Your eyes receive and process visual data to translate the world you see around you. This makes their position on the body perfect. Although the eyes being in the front and centre of your face also exposes them to different harmful elements and other potential disasters.
However, the eyes have powerful healing and defence mechanisms that help protect them. For example, the eyes use an adjustable shield to guide against debris and light, and the transparent layer of antibacterial fluid fights against infection. The eyes can also regenerate quickly, which ensures rapid healing.
These properties make the eyes incredibly resilient, but you may have to undergo a procedure like laser eye surgery for correction when you have any refractive error.
Laser eye surgery is minimally invasive, which means your eye can heal quickly after the procedure. Many patients have improved vision immediately after laser eye surgery and can return to their daily activities within 24 hours. Some patients also achieve up to 80% recovery within the first week of their surgery.
Laser eye surgery is safe, but like any other surgical procedure, it has some risks which you must consider before undergoing surgery. Knowing what to expect during the laser eye surgery recovery process also helps in your preparation to ensure everything goes smoothly.
Dealing with discomfort after laser eye surgery
Some degree of pain is common after any surgery, and part of this is true for laser eye surgery. Laser eye surgery, unlike other surgical procedures, is minimally invasive and lasts for a short while.
Post-surgery, most patients experience little or no signs of the surgery besides improved vision. There is mild discomfort for a few hours following laser eye surgery for many people. Your eyes may also feel a bit stingy or watery, but this is hardly noticeable, and it subsides quickly. You can manage this discomfort with eye drops.
Although pain or soreness is not common after Presbyond Laser Blended Vision, ReLEx Smile, and Lasik, patients may feel discomfort after LASEK/PRK.
Recovering and adaption to your vision after Presbyond Laser Blended Vision
Presbyond Laser Blended Vision is slightly different from other laser treatments, which applies to the recovery process. The length of recovery after this procedure varies between patients but usually depend on how fast the brain adapts to your new way of seeing.
Blended Vision is quite different from mono-vision as it doesn’t involve the eyes adjusting to two focal points but creates a smoother blended zone and provides more visual depth. This is important because the brain can adapt faster to seeing things with a more natural visual field.
Many patients adapt to their new vision within weeks, which is commonly the case if you undergo a comprehensive screening process and are certified suitable for the procedure.
About 98% of people can tolerate Presbyond Laser Blended Vision, unlike only 60% who can tolerate blended vision.
In rare cases, some patients experience a difference in their distance or near vision, but the visual confusion gets reversed using a simple pair of temporary glasses. Using the balancing glasses does not affect recovery, and you won’t need them for long.
The feeling gradually reverses after a while, usually between six weeks to nine months and, in a few cases, 12 months. Your eye surgeon will assess your progress during aftercare appointments and ensure you are adapting well to your new vision.
Working and managing recovery
Different from other eye surgical procedures that take weeks, months and even years to recover and get on with your life, many patients that undergo laser eye surgery can be back at work within 24 hours after treatment.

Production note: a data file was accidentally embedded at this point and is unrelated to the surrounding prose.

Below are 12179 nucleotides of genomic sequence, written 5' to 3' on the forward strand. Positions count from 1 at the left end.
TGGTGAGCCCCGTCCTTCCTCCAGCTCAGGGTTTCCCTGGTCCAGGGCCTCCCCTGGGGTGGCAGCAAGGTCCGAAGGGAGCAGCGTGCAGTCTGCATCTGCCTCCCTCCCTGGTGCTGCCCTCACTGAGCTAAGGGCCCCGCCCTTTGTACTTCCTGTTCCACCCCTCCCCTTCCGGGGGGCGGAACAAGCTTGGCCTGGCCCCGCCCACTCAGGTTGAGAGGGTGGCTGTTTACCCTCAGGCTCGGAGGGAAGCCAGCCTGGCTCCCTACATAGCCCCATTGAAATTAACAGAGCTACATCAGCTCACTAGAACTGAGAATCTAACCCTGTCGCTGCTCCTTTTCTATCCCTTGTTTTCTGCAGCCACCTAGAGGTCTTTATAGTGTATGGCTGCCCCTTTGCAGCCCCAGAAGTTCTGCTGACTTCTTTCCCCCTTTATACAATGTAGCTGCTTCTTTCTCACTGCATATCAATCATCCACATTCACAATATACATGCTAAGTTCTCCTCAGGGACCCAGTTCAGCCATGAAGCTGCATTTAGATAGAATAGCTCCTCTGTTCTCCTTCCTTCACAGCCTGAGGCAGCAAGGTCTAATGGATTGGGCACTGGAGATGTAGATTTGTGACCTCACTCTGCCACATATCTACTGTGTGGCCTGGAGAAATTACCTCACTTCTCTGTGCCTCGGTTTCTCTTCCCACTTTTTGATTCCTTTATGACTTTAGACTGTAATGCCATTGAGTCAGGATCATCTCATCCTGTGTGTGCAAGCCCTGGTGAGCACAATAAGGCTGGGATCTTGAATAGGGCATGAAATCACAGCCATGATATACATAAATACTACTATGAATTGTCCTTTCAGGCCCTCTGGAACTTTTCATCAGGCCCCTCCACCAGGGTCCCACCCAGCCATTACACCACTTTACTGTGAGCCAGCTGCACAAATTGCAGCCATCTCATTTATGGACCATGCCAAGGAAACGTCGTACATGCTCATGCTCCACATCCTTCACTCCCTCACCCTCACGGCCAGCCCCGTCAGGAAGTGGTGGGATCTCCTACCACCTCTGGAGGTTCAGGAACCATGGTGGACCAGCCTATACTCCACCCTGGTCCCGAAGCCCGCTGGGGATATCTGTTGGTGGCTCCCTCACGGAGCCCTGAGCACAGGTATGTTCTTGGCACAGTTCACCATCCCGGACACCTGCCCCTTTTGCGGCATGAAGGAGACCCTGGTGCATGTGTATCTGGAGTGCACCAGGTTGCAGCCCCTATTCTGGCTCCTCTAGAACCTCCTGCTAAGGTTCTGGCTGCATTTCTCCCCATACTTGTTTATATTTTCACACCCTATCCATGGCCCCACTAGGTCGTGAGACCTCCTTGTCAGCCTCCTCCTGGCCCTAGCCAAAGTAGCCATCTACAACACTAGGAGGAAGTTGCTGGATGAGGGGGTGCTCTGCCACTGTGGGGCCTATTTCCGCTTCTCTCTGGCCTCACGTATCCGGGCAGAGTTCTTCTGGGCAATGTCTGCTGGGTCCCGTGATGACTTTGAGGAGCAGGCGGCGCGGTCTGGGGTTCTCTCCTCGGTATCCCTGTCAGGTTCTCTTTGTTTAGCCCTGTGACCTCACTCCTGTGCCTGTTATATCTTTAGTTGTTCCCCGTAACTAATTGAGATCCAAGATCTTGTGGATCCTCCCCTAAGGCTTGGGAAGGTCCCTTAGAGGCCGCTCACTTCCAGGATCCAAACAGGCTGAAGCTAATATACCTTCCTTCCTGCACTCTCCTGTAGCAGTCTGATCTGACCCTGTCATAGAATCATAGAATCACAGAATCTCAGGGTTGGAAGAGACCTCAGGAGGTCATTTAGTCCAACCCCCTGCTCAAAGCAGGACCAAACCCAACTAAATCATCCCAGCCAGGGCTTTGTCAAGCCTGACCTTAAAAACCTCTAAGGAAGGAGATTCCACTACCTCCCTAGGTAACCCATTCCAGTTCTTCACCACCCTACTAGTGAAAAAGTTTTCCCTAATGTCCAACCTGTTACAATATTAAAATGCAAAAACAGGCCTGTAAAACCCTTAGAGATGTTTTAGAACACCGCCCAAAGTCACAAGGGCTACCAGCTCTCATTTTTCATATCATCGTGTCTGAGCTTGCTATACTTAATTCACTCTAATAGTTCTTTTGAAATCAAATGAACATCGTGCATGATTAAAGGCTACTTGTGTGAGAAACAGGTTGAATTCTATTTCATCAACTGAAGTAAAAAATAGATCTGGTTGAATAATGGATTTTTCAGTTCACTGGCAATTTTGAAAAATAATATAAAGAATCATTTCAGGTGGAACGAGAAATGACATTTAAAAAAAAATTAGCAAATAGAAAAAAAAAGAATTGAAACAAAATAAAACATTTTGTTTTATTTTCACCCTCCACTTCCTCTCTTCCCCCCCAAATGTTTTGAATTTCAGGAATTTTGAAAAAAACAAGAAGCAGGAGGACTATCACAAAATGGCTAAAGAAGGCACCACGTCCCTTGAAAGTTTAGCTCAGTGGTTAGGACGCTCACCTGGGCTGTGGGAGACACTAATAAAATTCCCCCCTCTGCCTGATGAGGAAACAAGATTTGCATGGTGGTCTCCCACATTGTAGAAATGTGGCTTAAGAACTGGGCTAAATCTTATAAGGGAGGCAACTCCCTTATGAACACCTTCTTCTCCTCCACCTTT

Depending on different factors such as expected recovery rate, the particular treatment, whether you have the procedure in the morning, afternoon or evening, you can take two days off work – the day of the surgery and next.
This often applies to ReLEx Smile, LASIK, and Presbyond Laser Blended Vision. LASEK/PRK recovery may last a little longer, but you can return to work after seven days.
Although returning to work is not an issue for many patients, you have to bear some things in mind when your return to work.
If you’re working with a screen, ensure you lubricate your eyes with artificial tears, especially when using a computer or working in an air-conditioned environment. Blinking your eyes when looking at a computer screen is also important.
If you work at a construction site, take extra care to prevent debris and dust from entering your eyes. Opt for safety glasses and other preventive measures to avoid irritation and complications.
If you work outdoors in a sunny environment, wear sunglasses with 100% UV protection for the first couple of weeks post-surgery.
Driving after laser eye surgery
Your vision is important while driving, so many people feel it may take some time before you can drive following laser eye surgery. Like most patients after laser eye surgery, you can drive within 24 – 48 hours after laser eye surgery. The difference for most persons is driving without glasses.
The exact time you can drive after laser eye surgery will depend on your treatment. The average time before you can drive is similar for all laser eye surgeries, except PRK. Your surgeon will inform you if your vision meets the standard driving requirement during your post-surgery consultation.
After your first aftercare appointment, you will likely be free to drive, but you may have to drive only short distances for the first few days. While driving, beware of halos and starbursts around light.
These side effects are common during recovery. These side effects are mild for some people, but others do not experience them. In the first 24 hours following laser eye surgery, it is best to rest and take the back seat while going home.
This means you have to arrange for a taxi home or ask a loved one to drive you home after the procedure, then bring you back the next day.
Using devices after laser eye surgery
After laser eye surgery, there is a strict no-device period. This includes TVs, smartphones, tablets, desktop computers and e-readers. Reading after your laser eye surgery is not also advisable.
The no-screen period doesn’t last over 24 hours after the procedure. But, the farther away you remain from your devices, the smoother and quicker your recovery will be, so you can use your devices.
A whole day away from your laptop or phone may seem difficult to accomplish, but you can take time off to be in a quiet and relaxing environment, away from screens and harsh lights. After the 24-hour wait, there are some things to keep in mind before using your devices frequently, especially if you are always on a computer.
Staring at a screen can make your eyes, so opt for short periods using screens and apply lubricating drops at frequent intervals. The general recommendation is to limit screen time as much as you can.
Bathing and exercising after laser eye surgery
The freedom to engage in exercise and sports is a major reason for many people undergoing laser eye surgery. However, some people are apprehensive about staying away from their favourite sports for too long after laser eye surgery.
After laser eye surgery, you need to stay away from playing sports and exercising for a while, but the period of abstinence from these activities may not be as long as you expect.